market. We help to connect these two worlds. For example, there is this person in Pokhara who wants to start an IT business and so we connected him with our IT expert who can help him. There are also many social entrepreneurs who have beautiful products but aren’t fortunate enough to have their own shops, so we connect them with buyers and contacts.
Is social entrepreneurship growing in Nepal? How hard is it for new entrepreneurs to get funding or investment?
It’s definitely growing. Back in 2008, things were really tough and nobody knew about such things and there were no investors as well. But now, we have many new
social entrepreneurs and more investors. Right now, the challenge for young people is to find the right idea. There’s still a lack of funding in Nepal as local institutions or banks are unwilling to give funds to these young people without collateral. Actually we still don’t have any local investor. The investors are usually from abroad and right now we have investors from Singapore and Europe. However, even these investors want to invest in
established proven ventures. They hesitate to invest in new ventures and new ideas that haven’t been tested.
Last month I met Nobel Laureate Muhammad Yunus and he said, “Money brings money. If you don’t put the first coin in someone’s hand, he can never attract another coin. So trusting that person and giving that first coin is the most important and difficult thing to do, but until and unless we do it, we can’t think of real success and development.” This is the challenge today as we also need young people who have an idea and are willing to work 24 X 7 X 365 to research and work hard and build confidence for investors and make a big difference in Nepal. People are writing to us and now Kathmandu University has also started an Entrepreneurs’ Lab. Also, those who received the awards last year have been able to scale up their enterprises.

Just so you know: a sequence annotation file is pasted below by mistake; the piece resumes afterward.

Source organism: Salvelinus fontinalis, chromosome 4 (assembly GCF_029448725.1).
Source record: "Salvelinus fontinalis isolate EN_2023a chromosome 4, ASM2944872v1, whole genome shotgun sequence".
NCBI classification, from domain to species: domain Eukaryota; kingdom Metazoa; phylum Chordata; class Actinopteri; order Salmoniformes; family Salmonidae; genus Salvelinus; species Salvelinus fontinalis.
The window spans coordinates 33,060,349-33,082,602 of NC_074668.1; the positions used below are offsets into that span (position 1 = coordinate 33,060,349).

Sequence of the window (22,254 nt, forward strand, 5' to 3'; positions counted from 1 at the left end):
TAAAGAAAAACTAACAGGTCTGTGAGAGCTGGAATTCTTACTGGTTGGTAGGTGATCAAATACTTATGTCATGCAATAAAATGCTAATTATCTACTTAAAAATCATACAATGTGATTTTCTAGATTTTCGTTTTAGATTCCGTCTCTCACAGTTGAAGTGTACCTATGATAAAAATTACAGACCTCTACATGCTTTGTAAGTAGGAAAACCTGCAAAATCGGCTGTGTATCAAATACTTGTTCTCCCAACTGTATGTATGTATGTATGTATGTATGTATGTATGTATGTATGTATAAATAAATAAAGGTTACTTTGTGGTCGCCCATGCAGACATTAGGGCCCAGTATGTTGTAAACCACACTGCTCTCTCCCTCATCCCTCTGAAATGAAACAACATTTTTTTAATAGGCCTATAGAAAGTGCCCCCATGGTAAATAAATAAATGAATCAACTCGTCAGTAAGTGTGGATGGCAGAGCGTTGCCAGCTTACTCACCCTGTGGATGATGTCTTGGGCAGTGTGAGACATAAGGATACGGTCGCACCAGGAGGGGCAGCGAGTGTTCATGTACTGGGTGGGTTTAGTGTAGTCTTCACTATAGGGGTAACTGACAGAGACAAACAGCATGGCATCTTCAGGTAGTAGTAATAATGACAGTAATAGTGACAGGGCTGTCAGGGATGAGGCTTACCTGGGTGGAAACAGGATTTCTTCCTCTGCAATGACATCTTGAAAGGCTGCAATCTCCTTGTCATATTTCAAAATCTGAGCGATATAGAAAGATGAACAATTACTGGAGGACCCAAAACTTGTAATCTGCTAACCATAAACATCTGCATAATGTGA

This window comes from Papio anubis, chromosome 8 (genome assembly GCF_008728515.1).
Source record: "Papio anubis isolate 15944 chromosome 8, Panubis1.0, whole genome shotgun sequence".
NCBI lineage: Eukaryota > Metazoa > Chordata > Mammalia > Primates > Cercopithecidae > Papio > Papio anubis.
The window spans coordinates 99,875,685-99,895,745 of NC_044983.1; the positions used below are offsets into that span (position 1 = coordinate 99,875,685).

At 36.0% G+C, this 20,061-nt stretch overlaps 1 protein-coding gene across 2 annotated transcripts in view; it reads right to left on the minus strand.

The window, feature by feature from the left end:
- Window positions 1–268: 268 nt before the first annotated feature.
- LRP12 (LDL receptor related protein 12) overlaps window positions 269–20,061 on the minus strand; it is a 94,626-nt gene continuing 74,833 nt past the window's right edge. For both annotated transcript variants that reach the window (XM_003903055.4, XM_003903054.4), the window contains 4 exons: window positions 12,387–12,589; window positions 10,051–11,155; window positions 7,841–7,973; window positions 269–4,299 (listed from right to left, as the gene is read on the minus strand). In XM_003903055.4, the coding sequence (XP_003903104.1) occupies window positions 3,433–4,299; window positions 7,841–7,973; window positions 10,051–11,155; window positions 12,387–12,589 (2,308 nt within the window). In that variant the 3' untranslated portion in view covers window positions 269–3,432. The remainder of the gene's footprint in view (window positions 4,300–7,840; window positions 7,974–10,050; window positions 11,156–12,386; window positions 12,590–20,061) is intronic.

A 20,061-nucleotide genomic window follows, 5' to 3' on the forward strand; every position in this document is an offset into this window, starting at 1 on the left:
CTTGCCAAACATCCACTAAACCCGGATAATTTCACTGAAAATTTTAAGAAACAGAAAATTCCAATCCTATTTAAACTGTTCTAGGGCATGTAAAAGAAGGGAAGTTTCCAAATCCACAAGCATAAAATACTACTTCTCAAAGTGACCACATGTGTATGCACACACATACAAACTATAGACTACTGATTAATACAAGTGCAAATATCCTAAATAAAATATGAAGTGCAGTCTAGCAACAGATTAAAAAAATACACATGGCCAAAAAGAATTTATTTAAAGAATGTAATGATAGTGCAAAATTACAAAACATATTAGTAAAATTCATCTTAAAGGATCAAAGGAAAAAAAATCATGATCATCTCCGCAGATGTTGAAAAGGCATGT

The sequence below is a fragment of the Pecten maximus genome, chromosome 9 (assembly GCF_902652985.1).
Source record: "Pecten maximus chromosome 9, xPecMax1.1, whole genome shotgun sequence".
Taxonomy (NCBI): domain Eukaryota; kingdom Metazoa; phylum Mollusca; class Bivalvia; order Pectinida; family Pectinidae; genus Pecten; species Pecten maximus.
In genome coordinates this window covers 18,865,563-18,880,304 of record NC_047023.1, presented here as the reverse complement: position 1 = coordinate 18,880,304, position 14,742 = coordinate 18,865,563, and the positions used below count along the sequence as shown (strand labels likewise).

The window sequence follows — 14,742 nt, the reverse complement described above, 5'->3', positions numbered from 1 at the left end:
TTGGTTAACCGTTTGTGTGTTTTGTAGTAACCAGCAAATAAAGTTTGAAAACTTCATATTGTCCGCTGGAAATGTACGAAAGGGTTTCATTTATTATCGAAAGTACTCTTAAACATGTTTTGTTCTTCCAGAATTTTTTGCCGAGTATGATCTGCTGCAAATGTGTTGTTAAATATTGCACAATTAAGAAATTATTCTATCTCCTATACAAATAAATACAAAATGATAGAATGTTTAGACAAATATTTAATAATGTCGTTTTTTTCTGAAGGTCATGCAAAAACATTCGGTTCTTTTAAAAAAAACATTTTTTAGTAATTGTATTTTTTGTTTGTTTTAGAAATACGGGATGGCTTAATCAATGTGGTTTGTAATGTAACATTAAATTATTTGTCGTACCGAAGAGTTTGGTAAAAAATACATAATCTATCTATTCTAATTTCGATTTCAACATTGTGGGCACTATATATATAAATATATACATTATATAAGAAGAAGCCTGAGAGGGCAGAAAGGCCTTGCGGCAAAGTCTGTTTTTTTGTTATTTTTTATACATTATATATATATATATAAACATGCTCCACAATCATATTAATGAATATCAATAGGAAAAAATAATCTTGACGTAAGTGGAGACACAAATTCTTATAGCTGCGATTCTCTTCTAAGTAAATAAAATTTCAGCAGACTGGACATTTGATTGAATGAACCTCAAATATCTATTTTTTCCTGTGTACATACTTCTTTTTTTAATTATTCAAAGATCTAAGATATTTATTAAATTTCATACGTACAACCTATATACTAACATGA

You have called for
nominations and proposals again. What do you plan to achieve this year?
Our aim is to educate and award the hidden heroes. Through this award, people have started to think, read and participate in the
concept of social entrepreneurship. This year, we’ve also added the business awards because a social
entrepreneur by definition has to have an impact and generate income. As we’re in a post-conflict scenario, we need a balance of economic and social development, which we are trying to strike through this award and our work. Sometimes it’s easier to make an entrepreneur a
social worker but much harder to make a social worker
an entrepreneur. They’re so used to just giving and we’ve to help them see the need for profit and making it sustainable. When we look at it
from an overall development
perspective for Nepal, we
see the requirement for all the sectors coming together. One of the biggest achievements is Surya Nepal itself, which is a corporate organ-isation that is leading the way and holding an award like this. The problem in Nepal is that everyone works in isolation. We want to
bring cooperation and work
together and this award reflects and celebrates the spirit of social entrepreneurship.